I don’t advocate Hollywood straight, bleached teeth. In fact I always try to convince my patients they’ve beautiful teeth whenever they want me to bleach them or straighten them. Teeth are naturally yellow, I won’t bleach my own teeth so I won’t bleach others either. If you want to blame someone, blame the media. There is only supply when there is demand, if ppl never ask for “blinding white” teeth I doubt any dentist would be doing it.
Tooth is drilled to remove decay, if you have a better way of removing it please let me know. Pain would disappear when the nerve dies, but the infection is still there, that’s why ppl end up in the emergency department dying from an ignored dental infection. They think once the pain is gone the tooth is getting better, but as long as the decay is still there it will eventually blow up, the pain will return, often 10 times worse, and if you are the unlucky one, die from a simple tooth decay. If you want to yank your tooth out just because of decay by all mean go ahead, God obviously put your teeth there for a reason but like I said before, it’s your teeth not mine, do whatever you want with them, that’s what I always tell my patients, just don’t come back to me to complain later down the track. :)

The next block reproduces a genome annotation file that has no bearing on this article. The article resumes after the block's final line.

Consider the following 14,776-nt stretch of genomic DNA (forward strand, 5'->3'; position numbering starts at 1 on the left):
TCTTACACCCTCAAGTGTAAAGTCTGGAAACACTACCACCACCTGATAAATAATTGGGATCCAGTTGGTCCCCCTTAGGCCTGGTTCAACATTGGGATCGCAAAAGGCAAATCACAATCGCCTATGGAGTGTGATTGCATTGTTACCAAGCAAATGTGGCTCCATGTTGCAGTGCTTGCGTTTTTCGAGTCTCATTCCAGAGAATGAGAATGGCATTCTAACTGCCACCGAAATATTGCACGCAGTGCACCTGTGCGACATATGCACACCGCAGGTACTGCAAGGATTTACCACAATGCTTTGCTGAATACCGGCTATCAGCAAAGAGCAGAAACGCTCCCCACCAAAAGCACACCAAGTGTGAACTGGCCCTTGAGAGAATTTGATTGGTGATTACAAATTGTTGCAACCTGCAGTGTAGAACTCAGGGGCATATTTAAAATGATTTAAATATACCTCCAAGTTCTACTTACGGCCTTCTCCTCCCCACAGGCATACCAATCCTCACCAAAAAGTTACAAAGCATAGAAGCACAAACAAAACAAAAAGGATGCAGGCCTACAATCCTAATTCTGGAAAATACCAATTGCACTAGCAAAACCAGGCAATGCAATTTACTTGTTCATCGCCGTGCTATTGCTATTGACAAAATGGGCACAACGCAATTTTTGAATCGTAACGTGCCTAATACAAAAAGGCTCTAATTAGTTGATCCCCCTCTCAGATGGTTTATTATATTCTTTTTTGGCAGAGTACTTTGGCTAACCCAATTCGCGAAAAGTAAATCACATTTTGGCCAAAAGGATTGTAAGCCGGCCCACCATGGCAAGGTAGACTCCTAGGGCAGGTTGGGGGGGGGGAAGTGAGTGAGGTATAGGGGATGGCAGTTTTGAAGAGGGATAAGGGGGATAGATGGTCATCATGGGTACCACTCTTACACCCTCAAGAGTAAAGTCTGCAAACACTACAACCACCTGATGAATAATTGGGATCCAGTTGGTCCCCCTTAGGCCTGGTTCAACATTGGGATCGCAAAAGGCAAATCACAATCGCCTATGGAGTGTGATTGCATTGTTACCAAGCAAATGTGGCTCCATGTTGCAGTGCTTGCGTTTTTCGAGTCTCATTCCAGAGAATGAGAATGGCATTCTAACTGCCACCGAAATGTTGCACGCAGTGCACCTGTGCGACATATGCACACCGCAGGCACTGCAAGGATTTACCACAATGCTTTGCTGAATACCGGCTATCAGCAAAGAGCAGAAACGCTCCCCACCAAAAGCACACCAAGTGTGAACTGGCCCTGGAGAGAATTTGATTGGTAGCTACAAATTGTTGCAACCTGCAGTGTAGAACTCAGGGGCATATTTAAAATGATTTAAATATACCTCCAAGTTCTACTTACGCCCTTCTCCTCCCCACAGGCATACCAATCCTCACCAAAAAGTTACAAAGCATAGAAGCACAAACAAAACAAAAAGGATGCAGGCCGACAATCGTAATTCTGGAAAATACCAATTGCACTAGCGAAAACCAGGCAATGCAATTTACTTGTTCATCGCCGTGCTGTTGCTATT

I'm still waiting for Ban Filling's reply. He probably went into hiding because he had ran out of shit to rebut me. Ha.

Dentist 1. Stupid ppl 0.

Monday, October 02, 2006

How much is your health worth?